If you are disabled to work, the experience is stressful for both you and family members who are financially dependent on you as a breadwinner. If you have purchased disability insurance to mitigate this risk, it can be an extremely frustrating experience when you file a claim and do not receive the funds promised by your disability insurer. While disability insurance companies often rely on obtuse and confusing policy language to discontinue, deny or underpay claims, securing the advice and representation of an experienced Miami disability claims attorney can protect your interests.
A recent Fifth Circuit Court of Appeals case out of the Federal District Court in Texas, which is an extremely conservative court, ruled in favor of a claimant in a situation faced by many claimants. The disability insurance carrier denied the claim based on two separate rationales. The first basis for denial was rooted in the fact that the insured experienced both mental and physical impairment. Under the language of the policy, the maximum duration for payment of benefits was limited where mental impairment “caused or contributed” to the disability. The policy limited the duration of payments for a mental impairment to two years.
In addressing this basis for denial, the appellate court observed that the policyholder was totally disabled because of the physical disability irrespective of any accompanying mental disability. Based on the claimant’s total disability based on physical impairment, the court explained that the “caused or contributed” language did not constitute a valid basis to discontinue benefits.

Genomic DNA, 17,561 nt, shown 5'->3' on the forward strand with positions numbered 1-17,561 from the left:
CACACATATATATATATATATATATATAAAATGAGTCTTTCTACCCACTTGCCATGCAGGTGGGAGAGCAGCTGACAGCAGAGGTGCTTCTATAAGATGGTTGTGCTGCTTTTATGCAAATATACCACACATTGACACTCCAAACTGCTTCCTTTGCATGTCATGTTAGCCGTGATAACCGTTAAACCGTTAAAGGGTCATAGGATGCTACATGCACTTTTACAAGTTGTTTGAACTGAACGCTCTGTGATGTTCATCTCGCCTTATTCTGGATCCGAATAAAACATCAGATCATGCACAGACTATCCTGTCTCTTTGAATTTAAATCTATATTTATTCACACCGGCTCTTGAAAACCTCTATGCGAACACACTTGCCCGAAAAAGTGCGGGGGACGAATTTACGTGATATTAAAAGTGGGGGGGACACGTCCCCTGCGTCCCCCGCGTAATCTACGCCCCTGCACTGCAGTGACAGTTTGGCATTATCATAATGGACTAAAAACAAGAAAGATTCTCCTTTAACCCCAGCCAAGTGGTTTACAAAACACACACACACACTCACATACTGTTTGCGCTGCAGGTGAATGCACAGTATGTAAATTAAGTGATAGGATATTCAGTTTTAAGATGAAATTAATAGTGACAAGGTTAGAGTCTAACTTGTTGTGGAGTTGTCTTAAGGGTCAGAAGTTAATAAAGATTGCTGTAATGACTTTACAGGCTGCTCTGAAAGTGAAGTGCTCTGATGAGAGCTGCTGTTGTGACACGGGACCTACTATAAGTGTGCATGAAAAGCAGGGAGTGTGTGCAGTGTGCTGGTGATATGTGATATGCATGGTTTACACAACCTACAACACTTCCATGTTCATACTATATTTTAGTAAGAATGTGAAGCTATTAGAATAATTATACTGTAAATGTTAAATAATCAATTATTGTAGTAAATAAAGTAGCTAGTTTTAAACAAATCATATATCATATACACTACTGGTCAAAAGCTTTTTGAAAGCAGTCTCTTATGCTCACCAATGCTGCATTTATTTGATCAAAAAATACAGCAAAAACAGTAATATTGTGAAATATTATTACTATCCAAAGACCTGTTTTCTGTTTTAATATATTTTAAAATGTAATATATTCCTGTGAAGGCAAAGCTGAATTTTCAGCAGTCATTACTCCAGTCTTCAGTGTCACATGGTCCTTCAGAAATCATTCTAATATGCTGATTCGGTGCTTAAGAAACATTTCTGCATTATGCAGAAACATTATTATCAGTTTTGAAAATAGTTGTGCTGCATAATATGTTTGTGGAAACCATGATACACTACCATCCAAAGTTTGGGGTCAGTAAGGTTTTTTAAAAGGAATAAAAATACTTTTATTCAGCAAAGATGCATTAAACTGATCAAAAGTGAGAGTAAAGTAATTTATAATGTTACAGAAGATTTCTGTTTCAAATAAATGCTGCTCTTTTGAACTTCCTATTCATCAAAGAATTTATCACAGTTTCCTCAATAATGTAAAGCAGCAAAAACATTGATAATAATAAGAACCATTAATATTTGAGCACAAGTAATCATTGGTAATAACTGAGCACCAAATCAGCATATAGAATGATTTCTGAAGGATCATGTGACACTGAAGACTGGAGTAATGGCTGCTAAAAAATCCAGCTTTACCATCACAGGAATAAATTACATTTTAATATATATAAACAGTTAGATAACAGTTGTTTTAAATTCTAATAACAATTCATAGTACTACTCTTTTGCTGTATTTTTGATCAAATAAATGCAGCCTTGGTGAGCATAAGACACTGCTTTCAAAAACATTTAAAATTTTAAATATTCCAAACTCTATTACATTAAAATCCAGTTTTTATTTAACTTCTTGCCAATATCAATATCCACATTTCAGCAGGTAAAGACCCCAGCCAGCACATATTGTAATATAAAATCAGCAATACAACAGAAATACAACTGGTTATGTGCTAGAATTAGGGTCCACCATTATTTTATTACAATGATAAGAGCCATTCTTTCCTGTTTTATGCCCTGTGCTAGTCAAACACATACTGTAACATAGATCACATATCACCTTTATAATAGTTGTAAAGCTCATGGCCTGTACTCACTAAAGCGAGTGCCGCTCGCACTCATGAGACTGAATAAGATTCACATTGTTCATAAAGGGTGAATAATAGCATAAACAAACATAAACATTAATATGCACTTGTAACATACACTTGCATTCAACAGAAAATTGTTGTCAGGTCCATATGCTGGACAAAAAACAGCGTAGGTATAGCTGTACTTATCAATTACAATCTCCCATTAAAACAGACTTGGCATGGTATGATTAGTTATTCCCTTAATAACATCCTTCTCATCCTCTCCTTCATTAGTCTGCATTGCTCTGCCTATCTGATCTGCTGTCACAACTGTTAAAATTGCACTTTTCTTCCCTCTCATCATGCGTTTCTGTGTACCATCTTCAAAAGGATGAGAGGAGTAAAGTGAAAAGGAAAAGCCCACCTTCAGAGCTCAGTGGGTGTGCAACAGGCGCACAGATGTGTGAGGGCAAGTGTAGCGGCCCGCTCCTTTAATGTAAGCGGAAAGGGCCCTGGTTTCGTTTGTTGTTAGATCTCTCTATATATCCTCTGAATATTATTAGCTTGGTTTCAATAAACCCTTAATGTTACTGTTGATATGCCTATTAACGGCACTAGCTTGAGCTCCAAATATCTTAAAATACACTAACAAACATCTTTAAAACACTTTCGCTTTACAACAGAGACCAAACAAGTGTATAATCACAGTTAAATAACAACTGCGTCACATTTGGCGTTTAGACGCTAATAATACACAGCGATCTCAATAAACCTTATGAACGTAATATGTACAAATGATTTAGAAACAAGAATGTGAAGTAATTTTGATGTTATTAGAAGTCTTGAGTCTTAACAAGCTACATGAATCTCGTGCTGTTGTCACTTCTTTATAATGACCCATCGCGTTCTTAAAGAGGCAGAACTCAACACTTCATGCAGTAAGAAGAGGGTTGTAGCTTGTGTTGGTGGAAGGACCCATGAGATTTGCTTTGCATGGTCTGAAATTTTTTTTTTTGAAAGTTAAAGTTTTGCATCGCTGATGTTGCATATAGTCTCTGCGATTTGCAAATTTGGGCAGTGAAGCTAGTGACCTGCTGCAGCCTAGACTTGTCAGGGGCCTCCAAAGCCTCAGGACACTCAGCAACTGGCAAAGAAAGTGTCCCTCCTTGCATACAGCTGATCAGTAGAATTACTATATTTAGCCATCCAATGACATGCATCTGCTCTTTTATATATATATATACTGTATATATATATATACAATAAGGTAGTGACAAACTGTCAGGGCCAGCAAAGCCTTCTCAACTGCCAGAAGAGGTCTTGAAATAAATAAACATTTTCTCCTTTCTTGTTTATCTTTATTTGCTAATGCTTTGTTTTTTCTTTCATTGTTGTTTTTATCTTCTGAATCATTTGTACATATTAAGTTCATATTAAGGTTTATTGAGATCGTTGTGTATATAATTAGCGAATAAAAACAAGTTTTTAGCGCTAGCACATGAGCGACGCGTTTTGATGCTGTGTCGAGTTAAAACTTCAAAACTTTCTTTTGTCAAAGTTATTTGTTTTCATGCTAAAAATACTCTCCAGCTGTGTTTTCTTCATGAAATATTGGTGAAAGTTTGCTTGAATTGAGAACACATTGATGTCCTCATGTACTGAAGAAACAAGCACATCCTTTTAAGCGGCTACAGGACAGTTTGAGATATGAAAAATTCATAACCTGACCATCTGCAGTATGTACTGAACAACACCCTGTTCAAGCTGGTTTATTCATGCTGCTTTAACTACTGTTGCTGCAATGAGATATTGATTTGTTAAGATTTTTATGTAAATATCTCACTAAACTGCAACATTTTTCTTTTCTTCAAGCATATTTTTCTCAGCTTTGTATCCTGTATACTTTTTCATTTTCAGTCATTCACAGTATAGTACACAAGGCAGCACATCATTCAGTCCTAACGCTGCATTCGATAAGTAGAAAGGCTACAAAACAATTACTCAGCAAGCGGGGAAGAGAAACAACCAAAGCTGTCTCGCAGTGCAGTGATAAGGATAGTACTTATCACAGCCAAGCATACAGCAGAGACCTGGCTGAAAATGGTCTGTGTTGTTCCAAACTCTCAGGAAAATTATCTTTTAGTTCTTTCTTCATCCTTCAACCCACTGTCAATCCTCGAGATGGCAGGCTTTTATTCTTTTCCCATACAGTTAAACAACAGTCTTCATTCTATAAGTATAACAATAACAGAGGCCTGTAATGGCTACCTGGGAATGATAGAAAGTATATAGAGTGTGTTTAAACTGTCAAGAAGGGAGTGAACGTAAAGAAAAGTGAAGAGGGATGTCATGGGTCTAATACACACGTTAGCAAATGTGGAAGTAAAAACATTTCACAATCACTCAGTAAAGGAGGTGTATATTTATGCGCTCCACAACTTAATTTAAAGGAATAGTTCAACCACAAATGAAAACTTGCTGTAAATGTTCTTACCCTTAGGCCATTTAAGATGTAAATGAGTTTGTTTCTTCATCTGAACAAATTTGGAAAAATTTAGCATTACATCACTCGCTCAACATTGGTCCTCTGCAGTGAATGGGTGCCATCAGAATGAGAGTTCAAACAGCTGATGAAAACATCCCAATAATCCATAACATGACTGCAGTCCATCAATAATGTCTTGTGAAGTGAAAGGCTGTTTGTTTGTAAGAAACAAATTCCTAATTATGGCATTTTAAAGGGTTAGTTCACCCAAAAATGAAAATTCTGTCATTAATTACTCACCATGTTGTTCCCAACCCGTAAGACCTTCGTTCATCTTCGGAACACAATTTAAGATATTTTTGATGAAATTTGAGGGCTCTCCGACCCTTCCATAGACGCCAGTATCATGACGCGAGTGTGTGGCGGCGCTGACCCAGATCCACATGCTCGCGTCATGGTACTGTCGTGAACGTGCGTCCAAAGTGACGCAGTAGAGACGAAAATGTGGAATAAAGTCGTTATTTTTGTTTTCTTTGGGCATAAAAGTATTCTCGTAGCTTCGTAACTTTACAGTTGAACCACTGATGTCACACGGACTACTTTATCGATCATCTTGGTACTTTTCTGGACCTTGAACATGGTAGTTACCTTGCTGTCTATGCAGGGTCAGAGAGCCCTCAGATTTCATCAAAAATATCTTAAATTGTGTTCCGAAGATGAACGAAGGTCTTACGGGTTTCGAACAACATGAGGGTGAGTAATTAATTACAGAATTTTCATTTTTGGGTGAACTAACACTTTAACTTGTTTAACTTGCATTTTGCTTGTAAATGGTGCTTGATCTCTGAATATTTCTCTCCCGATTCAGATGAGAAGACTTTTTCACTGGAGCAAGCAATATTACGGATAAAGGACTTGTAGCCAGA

The court's analysis is important because it protects many claimants who are both physically and mentally disabled. The “caused or contributed” language related to mental impairment is common in disability policies, so the language protects claimants suffering from both forms of disability. Predictably, many claimants who are physically unable to work suffer depression and related mental impairments. While this federal court decision is not controlling precedent in Florida disability claims, the decision provides persuasive reasoning for claimants struggling with the emotional and mental impact of severe physical injury or illness.
The second justification for denial of the claim was based on the contention that the insured did not meet the definition of “disability” because the claimant could perform sedentary work. The court rejected this argument by the insurer which was based on the contention that the claimant could work in some occupation. The court observed that the insurer failed to produce evidence from a vocational expert to support this assertion. The court also pointed out that the policy did not establish mere employability in some other occupation as the standard for determining disability. The policy provided coverage if the claimant was unable to engage in an alternate occupation that would generate a comparable income to the claimant’s prior livelihood. Based on its rejection of the two justifications offered by the insurer for discontinuing benefits, the appellate court reversed the trial court and found for the claimant.
You can reach Miami Insurance Claims Lawyer J.P. Gonzalez-Sirgo by dialing his direct number at (786) 272-5841, calling the main office at (305) 461-1095, or Toll Free at 1 (866) 71-CLAIM or email Attorney Gonzalez-Sirgo directly at [email protected].